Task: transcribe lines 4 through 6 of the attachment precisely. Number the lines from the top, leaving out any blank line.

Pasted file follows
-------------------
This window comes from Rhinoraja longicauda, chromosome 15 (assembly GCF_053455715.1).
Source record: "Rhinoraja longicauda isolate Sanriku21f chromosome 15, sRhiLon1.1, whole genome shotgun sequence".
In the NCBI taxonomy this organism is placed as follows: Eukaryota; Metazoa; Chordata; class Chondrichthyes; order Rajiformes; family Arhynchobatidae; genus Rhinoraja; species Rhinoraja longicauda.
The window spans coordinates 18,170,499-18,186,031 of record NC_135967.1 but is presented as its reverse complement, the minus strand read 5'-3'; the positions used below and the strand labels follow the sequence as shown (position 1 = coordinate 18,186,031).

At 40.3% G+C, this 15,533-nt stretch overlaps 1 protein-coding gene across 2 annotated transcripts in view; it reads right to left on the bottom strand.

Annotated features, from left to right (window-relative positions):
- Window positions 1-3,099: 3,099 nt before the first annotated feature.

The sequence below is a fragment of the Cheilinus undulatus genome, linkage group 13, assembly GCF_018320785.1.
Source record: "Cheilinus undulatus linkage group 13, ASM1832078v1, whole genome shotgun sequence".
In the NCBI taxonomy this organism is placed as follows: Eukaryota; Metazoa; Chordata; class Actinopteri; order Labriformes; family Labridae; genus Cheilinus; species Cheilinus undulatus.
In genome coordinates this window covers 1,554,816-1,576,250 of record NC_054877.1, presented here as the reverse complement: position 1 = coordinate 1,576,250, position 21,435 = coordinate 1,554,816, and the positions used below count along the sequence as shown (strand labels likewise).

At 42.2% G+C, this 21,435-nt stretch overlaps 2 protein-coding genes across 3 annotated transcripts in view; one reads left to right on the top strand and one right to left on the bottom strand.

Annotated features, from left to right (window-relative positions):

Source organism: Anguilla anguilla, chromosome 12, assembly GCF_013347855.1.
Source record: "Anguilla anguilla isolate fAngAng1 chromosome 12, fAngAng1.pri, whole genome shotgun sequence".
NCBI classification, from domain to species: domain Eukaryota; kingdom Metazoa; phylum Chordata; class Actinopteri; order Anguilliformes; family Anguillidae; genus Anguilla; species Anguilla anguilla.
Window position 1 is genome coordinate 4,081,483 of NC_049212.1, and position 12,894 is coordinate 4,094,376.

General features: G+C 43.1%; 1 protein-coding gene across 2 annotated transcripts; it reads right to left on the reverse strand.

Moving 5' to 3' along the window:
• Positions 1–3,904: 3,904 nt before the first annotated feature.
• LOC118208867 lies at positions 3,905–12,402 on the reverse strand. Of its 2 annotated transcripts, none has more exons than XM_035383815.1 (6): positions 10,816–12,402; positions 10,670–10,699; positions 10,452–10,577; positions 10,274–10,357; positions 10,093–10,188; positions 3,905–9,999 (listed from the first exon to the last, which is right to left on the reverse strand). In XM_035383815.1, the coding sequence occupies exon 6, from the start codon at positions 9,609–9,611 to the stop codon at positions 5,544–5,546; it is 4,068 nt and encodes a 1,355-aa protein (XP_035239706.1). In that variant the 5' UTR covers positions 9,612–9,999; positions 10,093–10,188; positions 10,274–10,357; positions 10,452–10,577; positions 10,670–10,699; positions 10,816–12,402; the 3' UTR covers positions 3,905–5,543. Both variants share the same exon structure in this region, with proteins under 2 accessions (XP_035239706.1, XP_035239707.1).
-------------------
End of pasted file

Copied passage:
The window spans coordinates 18,170,499-18,186,031 of record NC_135967.1 but is presented as its reverse complement, the minus strand read 5'-3'; the positions used below and the strand labels follow the sequence as shown (position 1 = coordinate 18,186,031).

At 40.3% G+C, this 15,533-nt stretch overlaps 1 protein-coding gene across 2 annotated transcripts in view; it reads right to left on the bottom strand.

Annotated features, from left to right (window-relative positions):